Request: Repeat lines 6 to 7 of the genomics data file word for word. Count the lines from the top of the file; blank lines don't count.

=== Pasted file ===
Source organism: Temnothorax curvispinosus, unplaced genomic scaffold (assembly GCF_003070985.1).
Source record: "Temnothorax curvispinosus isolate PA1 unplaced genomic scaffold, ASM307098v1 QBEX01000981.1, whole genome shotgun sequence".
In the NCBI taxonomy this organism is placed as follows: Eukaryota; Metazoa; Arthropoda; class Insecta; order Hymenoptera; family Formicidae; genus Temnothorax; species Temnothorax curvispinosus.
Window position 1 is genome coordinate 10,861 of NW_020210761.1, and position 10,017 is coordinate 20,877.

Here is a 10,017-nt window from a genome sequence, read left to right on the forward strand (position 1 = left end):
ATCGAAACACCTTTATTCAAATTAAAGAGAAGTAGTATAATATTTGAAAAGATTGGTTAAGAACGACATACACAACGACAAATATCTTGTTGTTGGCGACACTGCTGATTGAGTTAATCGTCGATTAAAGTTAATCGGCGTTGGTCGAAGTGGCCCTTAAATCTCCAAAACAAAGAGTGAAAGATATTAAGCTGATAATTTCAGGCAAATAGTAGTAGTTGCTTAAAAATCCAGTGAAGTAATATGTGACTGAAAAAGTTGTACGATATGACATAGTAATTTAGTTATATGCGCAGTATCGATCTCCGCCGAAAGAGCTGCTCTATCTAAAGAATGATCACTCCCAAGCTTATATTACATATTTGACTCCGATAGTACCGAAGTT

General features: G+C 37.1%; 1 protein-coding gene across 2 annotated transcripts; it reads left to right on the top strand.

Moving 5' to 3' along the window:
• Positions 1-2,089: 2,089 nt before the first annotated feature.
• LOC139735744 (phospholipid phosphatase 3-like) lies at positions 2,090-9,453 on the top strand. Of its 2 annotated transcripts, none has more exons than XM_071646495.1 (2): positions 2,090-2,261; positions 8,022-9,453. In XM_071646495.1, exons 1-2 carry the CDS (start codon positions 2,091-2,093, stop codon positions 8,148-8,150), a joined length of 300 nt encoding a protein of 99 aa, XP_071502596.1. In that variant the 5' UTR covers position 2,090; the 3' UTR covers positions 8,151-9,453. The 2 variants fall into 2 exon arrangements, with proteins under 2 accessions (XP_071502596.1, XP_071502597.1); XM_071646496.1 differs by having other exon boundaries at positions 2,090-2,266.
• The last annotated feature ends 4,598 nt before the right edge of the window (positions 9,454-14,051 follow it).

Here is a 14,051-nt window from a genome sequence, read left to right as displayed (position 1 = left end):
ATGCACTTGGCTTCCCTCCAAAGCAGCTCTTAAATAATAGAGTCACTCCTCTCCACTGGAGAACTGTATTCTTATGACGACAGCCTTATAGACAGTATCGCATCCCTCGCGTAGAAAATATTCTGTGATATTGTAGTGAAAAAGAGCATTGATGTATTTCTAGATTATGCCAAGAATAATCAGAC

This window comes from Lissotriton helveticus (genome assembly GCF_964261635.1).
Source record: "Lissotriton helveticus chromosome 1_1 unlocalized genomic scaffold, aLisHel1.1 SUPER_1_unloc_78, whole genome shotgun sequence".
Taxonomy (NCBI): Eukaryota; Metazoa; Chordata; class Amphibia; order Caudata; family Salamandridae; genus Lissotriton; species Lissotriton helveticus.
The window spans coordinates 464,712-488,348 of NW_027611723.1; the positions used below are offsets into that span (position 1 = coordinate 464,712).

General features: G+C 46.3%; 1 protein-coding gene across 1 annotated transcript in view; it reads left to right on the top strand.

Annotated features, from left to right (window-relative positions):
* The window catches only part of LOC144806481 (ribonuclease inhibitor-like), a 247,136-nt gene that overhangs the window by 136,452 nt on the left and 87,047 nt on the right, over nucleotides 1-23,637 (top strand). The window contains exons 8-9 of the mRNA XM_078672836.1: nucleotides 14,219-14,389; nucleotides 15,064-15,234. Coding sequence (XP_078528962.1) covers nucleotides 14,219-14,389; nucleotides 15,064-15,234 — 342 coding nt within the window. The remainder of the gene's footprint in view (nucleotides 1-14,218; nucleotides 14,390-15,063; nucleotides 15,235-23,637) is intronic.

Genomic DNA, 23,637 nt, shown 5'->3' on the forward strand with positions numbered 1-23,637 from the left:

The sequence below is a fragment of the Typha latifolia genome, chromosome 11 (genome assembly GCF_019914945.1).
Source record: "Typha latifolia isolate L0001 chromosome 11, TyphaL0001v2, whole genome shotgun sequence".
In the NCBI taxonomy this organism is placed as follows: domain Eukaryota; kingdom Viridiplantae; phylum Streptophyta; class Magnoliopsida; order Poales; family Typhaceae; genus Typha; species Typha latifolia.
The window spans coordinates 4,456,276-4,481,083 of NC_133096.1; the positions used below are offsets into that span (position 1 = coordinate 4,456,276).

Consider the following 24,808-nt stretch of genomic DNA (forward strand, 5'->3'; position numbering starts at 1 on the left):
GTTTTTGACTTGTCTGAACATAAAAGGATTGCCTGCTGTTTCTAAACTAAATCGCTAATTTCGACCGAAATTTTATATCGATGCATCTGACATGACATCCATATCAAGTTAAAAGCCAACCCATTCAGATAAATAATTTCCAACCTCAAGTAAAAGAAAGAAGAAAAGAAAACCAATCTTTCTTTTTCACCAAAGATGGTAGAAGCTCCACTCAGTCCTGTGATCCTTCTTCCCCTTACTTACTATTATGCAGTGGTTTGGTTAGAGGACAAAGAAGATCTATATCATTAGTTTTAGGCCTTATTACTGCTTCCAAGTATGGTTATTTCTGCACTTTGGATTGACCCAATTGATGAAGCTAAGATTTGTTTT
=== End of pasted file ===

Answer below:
ATCGAAACACCTTTATTCAAATTAAAGAGAAGTAGTATAATATTTGAAAAGATTGGTTAAGAACGACATACACAACGACAAATATCTTGTTGTTGGCGACACTGCTGATTGAGTTAATCGTCGATTAAAGTTAATCGGCGTTGGTCGAAGTGGCCCTTAAATCTCCAAAACAAAGAGTGAAAGATATTAAGCTGATAATTTCAGGCAAATAGTAGTAGTTGCTTAAAAATCCAGTGAAGTAATATGTGACTGAAAAAGTTGTACGATATGACATAGTAATTTAGTTATATGCGCAGTATCGATCTCCGCCGAAAGAGCTGCTCTATCTAAAGAATGATCACTCCCAAGCTTATATTACATATTTGACTCCGATAGTACCGAAGTT

General features: G+C 37.1%; 1 protein-coding gene across 2 annotated transcripts; it reads left to right on the top strand.